Date of Award
Medical Doctor (MD)
HIV-RELATED KAPOSI SARCOMA IN AFRICA: THE DIFFICULT ROAD TO DIAGNOSIS
Authors: Amy Forrestel, Erin Amerson, Lisa Butler, Jeffrey Martin, Toby Maurer. Dept of Dermatology, University of California San Francisco, San Francisco, CA. (Sponsored by Robert Tigelaar, MD. Dept of Dermatology, Yale University School of Medicine, New Haven, CT)
In East Africa, HIV-associated Kaposi Sarcoma (KS) has high prevalence, morbidity, and mortality. Despite visible skin lesions, patients with KS often do not obtain a formal diagnosis until they have developed advanced disease. This thesis explores three hypothetical barriers to and causes of delays to diagnosis of KS in Uganda in Kenya: patient- and healthcare-system driven delays in healthcare seeking and diagnosis, lack of routine practice of skin biopsy to confirm clinically suspected KS, and inaccurate histopathologic diagnosis by local pathologists. Accordingly, the specific aims of this thesis are: 1. Perform qualitative interviews with patients with advanced disease to identify barriers to obtaining care and diagnosis; 2a. Examine the accuracy of clinical diagnosis of KS; 2b. Evaluate the accuracy of histopathologic diagnosis made by local African pathologists. For aim 1, semi-structured interviews were performed on 20 patients, and descriptive thematic coding was the primary analytic strategy. For aims 2a and 2b, biopsies were performed on patients with clinical suspicion of KS. For 2a, this clinical diagnosis was compared to histopathologic diagnosis by dermatopathologists at UCSF (N = 739). For 2b, local African pathologist diagnoses were compared to dermatopathologist diagnoses at UCSF (N=1074). Results from aim 1 showed the median time from first noticing lesions to receiving a KS diagnosis at a facility capable of administering antiretroviral therapy was 7 months. Determinants of delayed diagnosis fell into 3 categories: patient-related, logistical, and system-related. The most common issues were lack of concern over symptoms; out-of-pocket costs to access care, initial use of traditional healers; difficulties in achieving contact with medical providers; lack of coordination in the referral process; and provider misdiagnosis or miscommunication.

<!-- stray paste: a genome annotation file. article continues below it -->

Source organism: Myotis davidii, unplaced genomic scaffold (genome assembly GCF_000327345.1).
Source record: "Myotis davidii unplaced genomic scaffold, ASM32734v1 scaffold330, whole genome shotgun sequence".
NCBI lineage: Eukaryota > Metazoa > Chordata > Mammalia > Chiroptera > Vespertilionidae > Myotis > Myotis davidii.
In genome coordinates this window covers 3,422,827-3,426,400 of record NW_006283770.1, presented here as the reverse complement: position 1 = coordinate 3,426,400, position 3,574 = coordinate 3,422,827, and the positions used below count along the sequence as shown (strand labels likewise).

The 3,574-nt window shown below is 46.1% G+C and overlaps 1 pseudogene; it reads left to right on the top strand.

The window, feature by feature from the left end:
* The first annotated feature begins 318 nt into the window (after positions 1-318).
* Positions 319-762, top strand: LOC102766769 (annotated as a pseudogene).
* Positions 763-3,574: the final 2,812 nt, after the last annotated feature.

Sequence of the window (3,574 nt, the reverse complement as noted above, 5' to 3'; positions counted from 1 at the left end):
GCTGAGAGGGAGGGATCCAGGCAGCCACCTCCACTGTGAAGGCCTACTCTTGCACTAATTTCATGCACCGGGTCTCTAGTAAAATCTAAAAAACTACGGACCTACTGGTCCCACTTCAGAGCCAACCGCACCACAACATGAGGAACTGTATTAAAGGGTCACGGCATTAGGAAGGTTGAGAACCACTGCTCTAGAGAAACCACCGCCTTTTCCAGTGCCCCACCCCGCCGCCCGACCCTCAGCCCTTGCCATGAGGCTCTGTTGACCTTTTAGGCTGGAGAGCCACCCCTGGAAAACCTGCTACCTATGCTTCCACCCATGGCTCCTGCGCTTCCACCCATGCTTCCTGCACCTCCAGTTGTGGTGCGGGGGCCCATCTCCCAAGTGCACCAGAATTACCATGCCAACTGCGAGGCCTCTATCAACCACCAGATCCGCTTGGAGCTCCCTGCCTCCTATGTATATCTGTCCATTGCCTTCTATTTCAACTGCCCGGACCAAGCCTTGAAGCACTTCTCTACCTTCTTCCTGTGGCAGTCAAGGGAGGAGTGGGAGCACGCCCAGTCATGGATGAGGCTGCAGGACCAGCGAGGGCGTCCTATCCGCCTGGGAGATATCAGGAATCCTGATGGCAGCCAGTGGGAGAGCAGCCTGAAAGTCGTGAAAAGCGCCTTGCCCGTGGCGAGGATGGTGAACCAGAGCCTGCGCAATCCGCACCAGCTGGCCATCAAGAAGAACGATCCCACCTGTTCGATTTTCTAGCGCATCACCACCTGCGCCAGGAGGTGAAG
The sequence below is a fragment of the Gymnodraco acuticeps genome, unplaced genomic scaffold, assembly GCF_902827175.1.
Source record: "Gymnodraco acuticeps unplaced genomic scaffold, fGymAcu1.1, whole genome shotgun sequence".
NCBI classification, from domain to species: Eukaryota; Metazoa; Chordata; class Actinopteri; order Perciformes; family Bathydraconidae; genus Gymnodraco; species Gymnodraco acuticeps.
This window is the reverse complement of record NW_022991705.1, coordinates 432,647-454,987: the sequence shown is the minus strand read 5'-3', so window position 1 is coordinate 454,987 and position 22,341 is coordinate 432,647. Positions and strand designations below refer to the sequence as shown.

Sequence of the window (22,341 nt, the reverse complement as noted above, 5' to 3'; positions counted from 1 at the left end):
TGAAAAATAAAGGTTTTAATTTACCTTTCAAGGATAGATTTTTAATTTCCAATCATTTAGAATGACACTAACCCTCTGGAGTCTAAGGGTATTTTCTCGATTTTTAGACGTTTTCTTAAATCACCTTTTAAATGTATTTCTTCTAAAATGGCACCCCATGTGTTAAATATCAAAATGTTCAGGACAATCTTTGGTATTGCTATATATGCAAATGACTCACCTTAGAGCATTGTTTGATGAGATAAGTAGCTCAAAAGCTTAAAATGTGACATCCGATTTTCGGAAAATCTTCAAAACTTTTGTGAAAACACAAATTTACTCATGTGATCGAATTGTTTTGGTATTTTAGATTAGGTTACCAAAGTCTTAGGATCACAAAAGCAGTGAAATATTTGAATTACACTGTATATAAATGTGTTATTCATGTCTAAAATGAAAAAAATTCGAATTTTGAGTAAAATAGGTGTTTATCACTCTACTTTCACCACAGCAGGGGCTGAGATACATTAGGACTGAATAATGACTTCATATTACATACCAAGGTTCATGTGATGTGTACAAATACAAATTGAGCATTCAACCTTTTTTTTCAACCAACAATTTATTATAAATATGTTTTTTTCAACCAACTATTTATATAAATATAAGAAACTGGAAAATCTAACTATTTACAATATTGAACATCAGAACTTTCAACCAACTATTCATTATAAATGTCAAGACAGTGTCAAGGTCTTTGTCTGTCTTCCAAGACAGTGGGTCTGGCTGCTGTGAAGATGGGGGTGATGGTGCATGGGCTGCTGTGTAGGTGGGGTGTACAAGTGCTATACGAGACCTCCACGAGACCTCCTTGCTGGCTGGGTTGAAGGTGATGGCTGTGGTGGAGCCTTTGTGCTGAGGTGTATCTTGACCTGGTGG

Results from aim 2 revealed an overall accuracy of 71% for clinical diagnosis of KS, and a concordance between African pathologists and US dermatopathologists of 71%with a sensitivity of 72% and specificity of 84%, when the US dermatopathologist was considered the gold standard. Other diagnoses identified by biopsy reports when the specimens were not KS included: scar, wart, post-inflammatory pigment change, psoriasis, lymphoma, bacillary angiomatosis, morphea, sarcoidosis, polyarteritis nodosa, pyogenic granuloma, mycobacterial dermatitis, lichen planus, secondary syphilis, erythema multiforme, eccrine poroma, and xanthoma. A range of factors contributing to delays in diagnosis of KS in Uganda and Kenya were uncovered in this thesis. These ranged from subjective factors identified by patients about their experience in health-seeking, and objective data on the accuracy of clinical and histopathologic diagnosis. It appears that an intervention strategy to promote early diagnosis will need to target this entire spectrum of barriers and include patient and physician education, and increased training of pathologists in Africa.
Forrestel, Amy Kathleen, "Hiv-Related Kaposi Sarcoma In Africa: The Difficult Road To Diagnosis" (2013). Yale Medicine Thesis Digital Library. Paper 1788.